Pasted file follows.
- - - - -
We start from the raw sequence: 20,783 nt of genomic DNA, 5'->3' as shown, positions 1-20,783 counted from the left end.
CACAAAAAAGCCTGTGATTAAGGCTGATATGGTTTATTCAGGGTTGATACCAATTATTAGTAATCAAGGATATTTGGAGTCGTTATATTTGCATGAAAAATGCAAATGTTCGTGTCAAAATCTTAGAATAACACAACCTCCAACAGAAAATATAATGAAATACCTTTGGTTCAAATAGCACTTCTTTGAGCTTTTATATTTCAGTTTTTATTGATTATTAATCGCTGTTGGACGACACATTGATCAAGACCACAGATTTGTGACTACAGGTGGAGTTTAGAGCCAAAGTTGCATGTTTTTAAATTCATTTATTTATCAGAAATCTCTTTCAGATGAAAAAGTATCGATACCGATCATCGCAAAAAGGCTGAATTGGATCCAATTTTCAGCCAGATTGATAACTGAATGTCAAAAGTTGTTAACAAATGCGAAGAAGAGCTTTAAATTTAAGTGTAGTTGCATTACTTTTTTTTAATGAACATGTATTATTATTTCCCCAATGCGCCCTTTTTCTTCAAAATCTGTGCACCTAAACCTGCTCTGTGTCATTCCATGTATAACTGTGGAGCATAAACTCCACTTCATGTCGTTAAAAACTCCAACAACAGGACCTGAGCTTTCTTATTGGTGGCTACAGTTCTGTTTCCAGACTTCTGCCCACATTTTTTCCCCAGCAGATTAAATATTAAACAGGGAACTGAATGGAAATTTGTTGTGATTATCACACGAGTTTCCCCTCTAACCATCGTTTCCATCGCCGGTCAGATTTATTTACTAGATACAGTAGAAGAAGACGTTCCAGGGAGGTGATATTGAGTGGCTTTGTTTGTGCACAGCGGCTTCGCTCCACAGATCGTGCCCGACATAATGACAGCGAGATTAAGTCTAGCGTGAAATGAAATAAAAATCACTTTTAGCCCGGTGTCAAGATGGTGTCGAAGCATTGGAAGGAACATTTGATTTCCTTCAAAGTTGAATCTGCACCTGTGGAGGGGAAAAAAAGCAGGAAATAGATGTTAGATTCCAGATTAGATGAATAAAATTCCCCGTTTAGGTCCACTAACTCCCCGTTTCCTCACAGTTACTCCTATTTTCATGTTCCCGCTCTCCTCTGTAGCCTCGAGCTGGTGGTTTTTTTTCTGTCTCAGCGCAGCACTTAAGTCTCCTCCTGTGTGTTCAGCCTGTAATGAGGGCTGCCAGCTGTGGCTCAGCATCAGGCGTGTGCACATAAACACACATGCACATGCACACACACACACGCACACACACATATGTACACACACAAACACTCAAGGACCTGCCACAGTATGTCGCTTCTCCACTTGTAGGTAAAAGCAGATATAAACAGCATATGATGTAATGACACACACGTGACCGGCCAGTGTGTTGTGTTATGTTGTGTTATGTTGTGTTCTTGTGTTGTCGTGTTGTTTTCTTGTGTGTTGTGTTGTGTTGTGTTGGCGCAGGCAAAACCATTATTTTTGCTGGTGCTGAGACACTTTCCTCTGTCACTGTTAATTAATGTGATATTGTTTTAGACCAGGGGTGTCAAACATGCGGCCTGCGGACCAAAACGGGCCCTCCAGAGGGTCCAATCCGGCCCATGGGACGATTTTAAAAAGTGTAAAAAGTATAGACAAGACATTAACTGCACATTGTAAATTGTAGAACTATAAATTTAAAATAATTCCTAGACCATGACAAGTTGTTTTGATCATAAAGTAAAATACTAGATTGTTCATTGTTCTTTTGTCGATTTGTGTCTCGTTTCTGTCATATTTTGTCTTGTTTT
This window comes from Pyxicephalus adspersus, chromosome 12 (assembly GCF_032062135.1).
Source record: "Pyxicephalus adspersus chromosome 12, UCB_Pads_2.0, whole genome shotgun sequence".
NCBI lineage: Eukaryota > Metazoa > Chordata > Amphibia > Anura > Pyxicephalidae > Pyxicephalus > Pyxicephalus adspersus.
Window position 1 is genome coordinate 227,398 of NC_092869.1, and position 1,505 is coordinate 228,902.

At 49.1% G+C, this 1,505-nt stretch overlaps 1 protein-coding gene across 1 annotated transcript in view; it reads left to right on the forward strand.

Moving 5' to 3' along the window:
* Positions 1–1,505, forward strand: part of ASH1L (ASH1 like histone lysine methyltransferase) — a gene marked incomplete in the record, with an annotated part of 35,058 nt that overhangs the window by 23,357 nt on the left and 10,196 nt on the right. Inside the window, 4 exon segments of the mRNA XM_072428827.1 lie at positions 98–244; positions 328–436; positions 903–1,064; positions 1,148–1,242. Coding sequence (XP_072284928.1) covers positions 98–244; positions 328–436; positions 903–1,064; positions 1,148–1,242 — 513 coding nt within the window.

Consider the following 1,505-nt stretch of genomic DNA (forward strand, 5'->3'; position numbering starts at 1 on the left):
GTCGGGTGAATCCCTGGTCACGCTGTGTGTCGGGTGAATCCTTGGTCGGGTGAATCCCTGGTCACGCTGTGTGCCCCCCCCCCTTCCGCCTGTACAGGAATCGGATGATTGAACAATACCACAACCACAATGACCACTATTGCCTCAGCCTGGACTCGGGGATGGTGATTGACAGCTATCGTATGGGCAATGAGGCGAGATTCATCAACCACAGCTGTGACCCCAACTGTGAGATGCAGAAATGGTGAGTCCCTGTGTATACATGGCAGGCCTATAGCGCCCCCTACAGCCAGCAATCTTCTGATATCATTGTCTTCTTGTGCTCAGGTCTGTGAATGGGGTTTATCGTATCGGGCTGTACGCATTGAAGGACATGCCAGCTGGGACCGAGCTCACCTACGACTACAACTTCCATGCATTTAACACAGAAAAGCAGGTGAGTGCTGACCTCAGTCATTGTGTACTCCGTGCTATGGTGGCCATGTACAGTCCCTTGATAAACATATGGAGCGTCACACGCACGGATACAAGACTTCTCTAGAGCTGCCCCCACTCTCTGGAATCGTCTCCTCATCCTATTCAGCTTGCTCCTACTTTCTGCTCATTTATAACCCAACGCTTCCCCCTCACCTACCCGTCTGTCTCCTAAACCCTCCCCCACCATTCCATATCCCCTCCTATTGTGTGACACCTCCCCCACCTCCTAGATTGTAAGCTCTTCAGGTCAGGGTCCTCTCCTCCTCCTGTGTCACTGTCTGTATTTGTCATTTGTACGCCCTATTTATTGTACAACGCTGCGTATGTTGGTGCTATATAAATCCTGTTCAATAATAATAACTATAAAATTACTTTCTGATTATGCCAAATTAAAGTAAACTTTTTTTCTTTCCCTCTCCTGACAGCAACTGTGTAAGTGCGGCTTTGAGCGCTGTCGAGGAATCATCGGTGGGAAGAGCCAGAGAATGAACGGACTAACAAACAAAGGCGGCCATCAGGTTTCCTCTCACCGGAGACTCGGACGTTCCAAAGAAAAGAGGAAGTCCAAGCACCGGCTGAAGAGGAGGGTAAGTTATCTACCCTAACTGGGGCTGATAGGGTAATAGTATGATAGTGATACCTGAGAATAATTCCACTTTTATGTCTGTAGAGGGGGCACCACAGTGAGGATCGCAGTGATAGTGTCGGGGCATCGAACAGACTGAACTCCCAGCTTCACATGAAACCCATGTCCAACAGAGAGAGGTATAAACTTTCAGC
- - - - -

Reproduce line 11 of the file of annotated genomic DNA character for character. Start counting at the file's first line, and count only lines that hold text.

GTCGGGTGAATCCCTGGTCACGCTGTGTGTCGGGTGAATCCTTGGTCGGGTGAATCCCTGGTCACGCTGTGTGCCCCCCCCCCTTCCGCCTGTACAGGAATCGGATGATTGAACAATACCACAACCACAATGACCACTATTGCCTCAGCCTGGACTCGGGGATGGTGATTGACAGCTATCGTATGGGCAATGAGGCGAGATTCATCAACCACAGCTGTGACCCCAACTGTGAGATGCAGAAATGGTGAGTCCCTGTGTATACATGGCAGGCCTATAGCGCCCCCTACAGCCAGCAATCTTCTGATATCATTGTCTTCTTGTGCTCAGGTCTGTGAATGGGGTTTATCGTATCGGGCTGTACGCATTGAAGGACATGCCAGCTGGGACCGAGCTCACCTACGACTACAACTTCCATGCATTTAACACAGAAAAGCAGGTGAGTGCTGACCTCAGTCATTGTGTACTCCGTGCTATGGTGGCCATGTACAGTCCCTTGATAAACATATGGAGCGTCACACGCACGGATACAAGACTTCTCTAGAGCTGCCCCCACTCTCTGGAATCGTCTCCTCATCCTATTCAGCTTGCTCCTACTTTCTGCTCATTTATAACCCAACGCTTCCCCCTCACCTACCCGTCTGTCTCCTAAACCCTCCCCCACCATTCCATATCCCCTCCTATTGTGTGACACCTCCCCCACCTCCTAGATTGTAAGCTCTTCAGGTCAGGGTCCTCTCCTCCTCCTGTGTCACTGTCTGTATTTGTCATTTGTACGCCCTATTTATTGTACAACGCTGCGTATGTTGGTGCTATATAAATCCTGTTCAATAATAATAACTATAAAATTACTTTCTGATTATGCCAAATTAAAGTAAACTTTTTTTCTTTCCCTCTCCTGACAGCAACTGTGTAAGTGCGGCTTTGAGCGCTGTCGAGGAATCATCGGTGGGAAGAGCCAGAGAATGAACGGACTAACAAACAAAGGCGGCCATCAGGTTTCCTCTCACCGGAGACTCGGACGTTCCAAAGAAAAGAGGAAGTCCAAGCACCGGCTGAAGAGGAGGGTAAGTTATCTACCCTAACTGGGGCTGATAGGGTAATAGTATGATAGTGATACCTGAGAATAATTCCACTTTTATGTCTGTAGAGGGGGCACCACAGTGAGGATCGCAGTGATAGTGTCGGGGCATCGAACAGACTGAACTCCCAGCTTCACATGAAACCCATGTCCAACAGAGAGAGGTATAAACTTTCAGC